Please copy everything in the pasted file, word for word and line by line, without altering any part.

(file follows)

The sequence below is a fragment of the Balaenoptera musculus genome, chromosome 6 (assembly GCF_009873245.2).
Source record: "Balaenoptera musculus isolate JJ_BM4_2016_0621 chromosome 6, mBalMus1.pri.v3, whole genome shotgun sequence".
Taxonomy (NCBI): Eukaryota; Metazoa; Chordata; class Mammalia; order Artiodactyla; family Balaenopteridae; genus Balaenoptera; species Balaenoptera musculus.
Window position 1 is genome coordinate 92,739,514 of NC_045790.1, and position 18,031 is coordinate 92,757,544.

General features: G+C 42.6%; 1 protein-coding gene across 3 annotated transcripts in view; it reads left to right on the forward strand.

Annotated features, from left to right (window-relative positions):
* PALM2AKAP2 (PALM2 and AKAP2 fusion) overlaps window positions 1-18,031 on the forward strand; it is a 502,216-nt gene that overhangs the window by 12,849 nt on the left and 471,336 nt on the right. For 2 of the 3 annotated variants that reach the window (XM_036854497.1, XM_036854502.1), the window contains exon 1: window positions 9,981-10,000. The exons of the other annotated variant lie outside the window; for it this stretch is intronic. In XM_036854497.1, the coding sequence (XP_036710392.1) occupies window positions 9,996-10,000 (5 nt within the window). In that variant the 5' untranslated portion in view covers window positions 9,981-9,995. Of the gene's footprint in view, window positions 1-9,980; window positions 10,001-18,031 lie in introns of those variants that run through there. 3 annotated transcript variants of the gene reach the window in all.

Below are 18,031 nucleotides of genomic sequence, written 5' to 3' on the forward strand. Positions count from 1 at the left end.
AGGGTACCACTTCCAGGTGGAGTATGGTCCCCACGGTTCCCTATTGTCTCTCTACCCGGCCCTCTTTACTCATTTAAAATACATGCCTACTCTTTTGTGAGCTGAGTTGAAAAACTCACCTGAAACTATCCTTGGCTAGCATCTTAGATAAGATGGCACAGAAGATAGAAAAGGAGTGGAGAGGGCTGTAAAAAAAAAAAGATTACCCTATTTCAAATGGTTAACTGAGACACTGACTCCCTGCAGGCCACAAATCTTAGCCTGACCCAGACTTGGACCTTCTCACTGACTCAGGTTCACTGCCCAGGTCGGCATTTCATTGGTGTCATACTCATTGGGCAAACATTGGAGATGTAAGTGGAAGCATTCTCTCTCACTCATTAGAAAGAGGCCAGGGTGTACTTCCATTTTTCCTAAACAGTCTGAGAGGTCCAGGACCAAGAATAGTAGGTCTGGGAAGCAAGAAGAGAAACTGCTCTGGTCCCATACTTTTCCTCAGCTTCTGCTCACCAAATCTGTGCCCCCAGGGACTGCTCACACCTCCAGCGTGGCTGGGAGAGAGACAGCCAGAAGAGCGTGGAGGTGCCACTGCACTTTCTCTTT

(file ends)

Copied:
The sequence below is a fragment of the Balaenoptera musculus genome, chromosome 6 (assembly GCF_009873245.2).
Source record: "Balaenoptera musculus isolate JJ_BM4_2016_0621 chromosome 6, mBalMus1.pri.v3, whole genome shotgun sequence".
Taxonomy (NCBI): Eukaryota; Metazoa; Chordata; class Mammalia; order Artiodactyla; family Balaenopteridae; genus Balaenoptera; species Balaenoptera musculus.
Window position 1 is genome coordinate 92,739,514 of NC_045790.1, and position 18,031 is coordinate 92,757,544.

General features: G+C 42.6%; 1 protein-coding gene across 3 annotated transcripts in view; it reads left to right on the forward strand.

Annotated features, from left to right (window-relative positions):
* PALM2AKAP2 (PALM2 and AKAP2 fusion) overlaps window positions 1-18,031 on the forward strand; it is a 502,216-nt gene that overhangs the window by 12,849 nt on the left and 471,336 nt on the right. For 2 of the 3 annotated variants that reach the window (XM_036854497.1, XM_036854502.1), the window contains exon 1: window positions 9,981-10,000. The exons of the other annotated variant lie outside the window; for it this stretch is intronic. In XM_036854497.1, the coding sequence (XP_036710392.1) occupies window positions 9,996-10,000 (5 nt within the window). In that variant the 5' untranslated portion in view covers window positions 9,981-9,995. Of the gene's footprint in view, window positions 1-9,980; window positions 10,001-18,031 lie in introns of those variants that run through there. 3 annotated transcript variants of the gene reach the window in all.

Below are 18,031 nucleotides of genomic sequence, written 5' to 3' on the forward strand. Positions count from 1 at the left end.
AGGGTACCACTTCCAGGTGGAGTATGGTCCCCACGGTTCCCTATTGTCTCTCTACCCGGCCCTCTTTACTCATTTAAAATACATGCCTACTCTTTTGTGAGCTGAGTTGAAAAACTCACCTGAAACTATCCTTGGCTAGCATCTTAGATAAGATGGCACAGAAGATAGAAAAGGAGTGGAGAGGGCTGTAAAAAAAAAAAGATTACCCTATTTCAAATGGTTAACTGAGACACTGACTCCCTGCAGGCCACAAATCTTAGCCTGACCCAGACTTGGACCTTCTCACTGACTCAGGTTCACTGCCCAGGTCGGCATTTCATTGGTGTCATACTCATTGGGCAAACATTGGAGATGTAAGTGGAAGCATTCTCTCTCACTCATTAGAAAGAGGCCAGGGTGTACTTCCATTTTTCCTAAACAGTCTGAGAGGTCCAGGACCAAGAATAGTAGGTCTGGGAAGCAAGAAGAGAAACTGCTCTGGTCCCATACTTTTCCTCAGCTTCTGCTCACCAAATCTGTGCCCCCAGGGACTGCTCACACCTCCAGCGTGGCTGGGAGAGAGACAGCCAGAAGAGCGTGGAGGTGCCACTGCACTTTCTCTTT